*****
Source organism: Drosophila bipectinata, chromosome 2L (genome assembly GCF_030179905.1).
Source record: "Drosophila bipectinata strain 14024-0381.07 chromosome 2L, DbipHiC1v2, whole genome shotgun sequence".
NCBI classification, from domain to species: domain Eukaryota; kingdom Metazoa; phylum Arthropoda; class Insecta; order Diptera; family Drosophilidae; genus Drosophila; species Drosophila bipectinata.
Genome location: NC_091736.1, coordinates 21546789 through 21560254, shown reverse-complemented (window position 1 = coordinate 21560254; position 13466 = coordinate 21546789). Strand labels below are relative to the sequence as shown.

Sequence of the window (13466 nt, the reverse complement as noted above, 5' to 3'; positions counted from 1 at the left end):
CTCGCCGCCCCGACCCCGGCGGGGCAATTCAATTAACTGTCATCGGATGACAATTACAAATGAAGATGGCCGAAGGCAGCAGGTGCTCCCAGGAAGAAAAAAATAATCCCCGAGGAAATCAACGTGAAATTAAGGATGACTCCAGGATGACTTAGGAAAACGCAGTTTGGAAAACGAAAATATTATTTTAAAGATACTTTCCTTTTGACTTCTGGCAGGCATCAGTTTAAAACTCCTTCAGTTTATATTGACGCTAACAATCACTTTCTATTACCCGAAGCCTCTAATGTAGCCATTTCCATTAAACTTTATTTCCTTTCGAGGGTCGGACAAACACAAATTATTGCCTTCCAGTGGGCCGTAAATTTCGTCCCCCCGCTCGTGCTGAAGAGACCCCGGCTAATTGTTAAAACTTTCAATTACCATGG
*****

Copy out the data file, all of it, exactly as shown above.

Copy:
Source organism: Drosophila bipectinata, chromosome 2L (genome assembly GCF_030179905.1).
Source record: "Drosophila bipectinata strain 14024-0381.07 chromosome 2L, DbipHiC1v2, whole genome shotgun sequence".
NCBI classification, from domain to species: domain Eukaryota; kingdom Metazoa; phylum Arthropoda; class Insecta; order Diptera; family Drosophilidae; genus Drosophila; species Drosophila bipectinata.
Genome location: NC_091736.1, coordinates 21546789 through 21560254, shown reverse-complemented (window position 1 = coordinate 21560254; position 13466 = coordinate 21546789). Strand labels below are relative to the sequence as shown.

Sequence of the window (13466 nt, the reverse complement as noted above, 5' to 3'; positions counted from 1 at the left end):
CTCGCCGCCCCGACCCCGGCGGGGCAATTCAATTAACTGTCATCGGATGACAATTACAAATGAAGATGGCCGAAGGCAGCAGGTGCTCCCAGGAAGAAAAAAATAATCCCCGAGGAAATCAACGTGAAATTAAGGATGACTCCAGGATGACTTAGGAAAACGCAGTTTGGAAAACGAAAATATTATTTTAAAGATACTTTCCTTTTGACTTCTGGCAGGCATCAGTTTAAAACTCCTTCAGTTTATATTGACGCTAACAATCACTTTCTATTACCCGAAGCCTCTAATGTAGCCATTTCCATTAAACTTTATTTCCTTTCGAGGGTCGGACAAACACAAATTATTGCCTTCCAGTGGGCCGTAAATTTCGTCCCCCCGCTCGTGCTGAAGAGACCCCGGCTAATTGTTAAAACTTTCAATTACCATGG